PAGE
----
• Curio, a member of Pompey's party, is defeated and killed by forces loyal to Caesar in Africa

48 - Caesar returns to Italy, crosses over to Greece, and barely wins the battle of Dyrrachium over Pompey

  • Pompey withdraws to the east, he encounters Caesar at Pharsalus in Thessaly, is defeated, flees to Egypt via boat and is murdered by order of the advisors of Ptolemy XIII
  • Caesar follows Pompey to Egypt with a small force, while sending the bulk of his army to follow via Greece -> Asia Minor -> Levant
  • Caesar backs Cleopatra VII in a civil war against her brother/husband Ptolemy XIII and is involved in street fighting in Alexandria from which he barely emerges victorious
  • Pharnaces II of Pontus, a supporter of Pompey, defeats Gnaeus Domitius Calvinus, a supporter of Caesar, at Nicopolis in Asia Minor

47 - After being reinforced by his ally Mithridates of Pergamum, Caesar, along with Cleopatra's forces, defeat her brother outside of Alexandria (Battle of the Nile), thereby ending the Egyptian phase of the war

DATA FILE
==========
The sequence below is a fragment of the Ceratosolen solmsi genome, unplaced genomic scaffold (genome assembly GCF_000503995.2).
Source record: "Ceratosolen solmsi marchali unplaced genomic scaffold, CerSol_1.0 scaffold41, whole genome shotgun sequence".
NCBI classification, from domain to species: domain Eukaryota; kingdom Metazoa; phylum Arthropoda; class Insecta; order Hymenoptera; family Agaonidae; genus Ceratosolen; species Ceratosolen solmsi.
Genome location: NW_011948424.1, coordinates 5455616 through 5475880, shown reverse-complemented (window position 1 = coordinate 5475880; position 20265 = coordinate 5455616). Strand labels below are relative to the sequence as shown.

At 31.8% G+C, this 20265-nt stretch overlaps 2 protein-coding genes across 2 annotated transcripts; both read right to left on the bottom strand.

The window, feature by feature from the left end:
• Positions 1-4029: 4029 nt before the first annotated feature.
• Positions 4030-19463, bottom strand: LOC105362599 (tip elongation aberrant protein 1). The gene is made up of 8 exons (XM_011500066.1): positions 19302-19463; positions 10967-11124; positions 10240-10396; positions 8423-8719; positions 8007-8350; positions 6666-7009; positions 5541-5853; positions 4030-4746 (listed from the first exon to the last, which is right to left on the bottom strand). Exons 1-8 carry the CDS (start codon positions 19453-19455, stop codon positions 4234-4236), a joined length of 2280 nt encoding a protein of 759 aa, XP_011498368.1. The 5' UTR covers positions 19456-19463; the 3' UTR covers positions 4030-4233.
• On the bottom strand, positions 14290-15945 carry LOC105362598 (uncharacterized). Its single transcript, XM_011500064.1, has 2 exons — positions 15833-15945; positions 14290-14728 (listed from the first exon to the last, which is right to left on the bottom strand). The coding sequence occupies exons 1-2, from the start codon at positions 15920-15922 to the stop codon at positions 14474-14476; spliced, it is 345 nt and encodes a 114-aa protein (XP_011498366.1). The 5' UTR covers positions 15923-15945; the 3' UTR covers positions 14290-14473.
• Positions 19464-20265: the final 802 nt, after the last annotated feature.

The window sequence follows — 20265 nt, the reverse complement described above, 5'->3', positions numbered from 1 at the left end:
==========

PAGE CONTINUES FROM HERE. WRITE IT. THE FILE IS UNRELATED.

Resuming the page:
• Caesar gathers his forces, marches north and defeats Pharnaces at Zela in Asia Minor (at which time, Caesar allegedly declares, "veni, vidi, vici")
  • Caesar returns to Italy, suppresses a revolt in Campania, then sails to Africa

46 - Caesar barely defeats his former lieutenant and current Pompeian, Titus Labienus at Ruspina in north Africa

  • Caesar wins the major battle of Thapsus, in north Africa, against the largest remaining remnants of Pompey's party
  • Caesar travels to Spain

45 - Caesar defeats the last pocket of Pompeian resistance at Munda in Spain. However, one of Pompey's sons, Sextus, escapes to Sicily where he builds up a base of power and resists Antony and Octavian until 35, when he was captured and killed in Miletus

Sources:

  1. From the Gracchi to Nero - by H. H. Scullard

  2. http://www.livius.org/

  3. Wikipedia

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Which one do you consider to be the pivotal one? –  American Luke Sep 18 '12 at 1:16
    
Very good answer too. –  astabada Jan 8 '13 at 13:00